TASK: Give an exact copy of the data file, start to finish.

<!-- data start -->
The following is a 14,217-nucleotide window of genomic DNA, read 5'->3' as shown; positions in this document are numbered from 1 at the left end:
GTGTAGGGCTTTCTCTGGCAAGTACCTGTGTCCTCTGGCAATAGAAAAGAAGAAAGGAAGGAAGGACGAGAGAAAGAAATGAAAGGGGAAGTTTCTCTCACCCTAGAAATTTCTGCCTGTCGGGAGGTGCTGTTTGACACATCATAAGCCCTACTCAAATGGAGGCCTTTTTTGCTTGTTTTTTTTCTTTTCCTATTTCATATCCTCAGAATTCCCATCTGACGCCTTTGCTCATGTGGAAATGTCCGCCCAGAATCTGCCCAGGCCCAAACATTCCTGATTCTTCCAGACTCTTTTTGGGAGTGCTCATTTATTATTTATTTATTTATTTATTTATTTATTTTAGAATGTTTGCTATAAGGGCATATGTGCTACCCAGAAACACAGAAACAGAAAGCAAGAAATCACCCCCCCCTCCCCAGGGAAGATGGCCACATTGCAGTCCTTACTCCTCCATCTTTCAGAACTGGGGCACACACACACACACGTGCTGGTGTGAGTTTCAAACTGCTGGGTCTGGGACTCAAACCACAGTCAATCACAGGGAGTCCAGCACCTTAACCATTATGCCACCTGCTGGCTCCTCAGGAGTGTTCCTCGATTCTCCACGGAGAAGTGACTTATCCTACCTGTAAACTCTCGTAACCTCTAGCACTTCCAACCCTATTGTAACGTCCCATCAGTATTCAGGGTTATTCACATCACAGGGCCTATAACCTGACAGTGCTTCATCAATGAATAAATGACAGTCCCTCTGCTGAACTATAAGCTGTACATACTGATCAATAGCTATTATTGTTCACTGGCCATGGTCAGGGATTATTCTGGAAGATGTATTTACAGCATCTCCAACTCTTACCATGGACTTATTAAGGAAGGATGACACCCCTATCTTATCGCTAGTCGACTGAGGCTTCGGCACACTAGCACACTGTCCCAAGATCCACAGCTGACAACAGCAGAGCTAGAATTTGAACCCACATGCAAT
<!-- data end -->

The following is a 14,217-nucleotide window of genomic DNA, read 5'->3' as shown; positions in this document are numbered from 1 at the left end:
GTGTAGGGCTTTCTCTGGCAAGTACCTGTGTCCTCTGGCAATAGAAAAGAAGAAAGGAAGGAAGGACGAGAGAAAGAAATGAAAGGGGAAGTTTCTCTCACCCTAGAAATTTCTGCCTGTCGGGAGGTGCTGTTTGACACATCATAAGCCCTACTCAAATGGAGGCCTTTTTTGCTTGTTTTTTTTCTTTTCCTATTTCATATCCTCAGAATTCCCATCTGACGCCTTTGCTCATGTGGAAATGTCCGCCCAGAATCTGCCCAGGCCCAAACATTCCTGATTCTTCCAGACTCTTTTTGGGAGTGCTCATTTATTATTTATTTATTTATTTATTTATTTATTTTAGAATGTTTGCTATAAGGGCATATGTGCTACCCAGAAACACAGAAACAGAAAGCAAGAAATCACCCCCCCCTCCCCAGGGAAGATGGCCACATTGCAGTCCTTACTCCTCCATCTTTCAGAACTGGGGCACACACACACACACGTGCTGGTGTGAGTTTCAAACTGCTGGGTCTGGGACTCAAACCACAGTCAATCACAGGGAGTCCAGCACCTTAACCATTATGCCACCTGCTGGCTCCTCAGGAGTGTTCCTCGATTCTCCACGGAGAAGTGACTTATCCTACCTGTAAACTCTCGTAACCTCTAGCACTTCCAACCCTATTGTAACGTCCCATCAGTATTCAGGGTTATTCACATCACAGGGCCTATAACCTGACAGTGCTTCATCAATGAATAAATGACAGTCCCTCTGCTGAACTATAAGCTGTACATACTGATCAATAGCTATTATTGTTCACTGGCCATGGTCAGGGATTATTCTGGAAGATGTATTTACAGCATCTCCAACTCTTACCATGGACTTATTAAGGAAGGATGACACCCCTATCTTATCGCTAGTCGACTGAGGCTTCGGCACACTAGCACACTGTCCCAAGATCCACAGCTGACAACAGCAGAGCTAGAATTTGAACCCACATGCAAT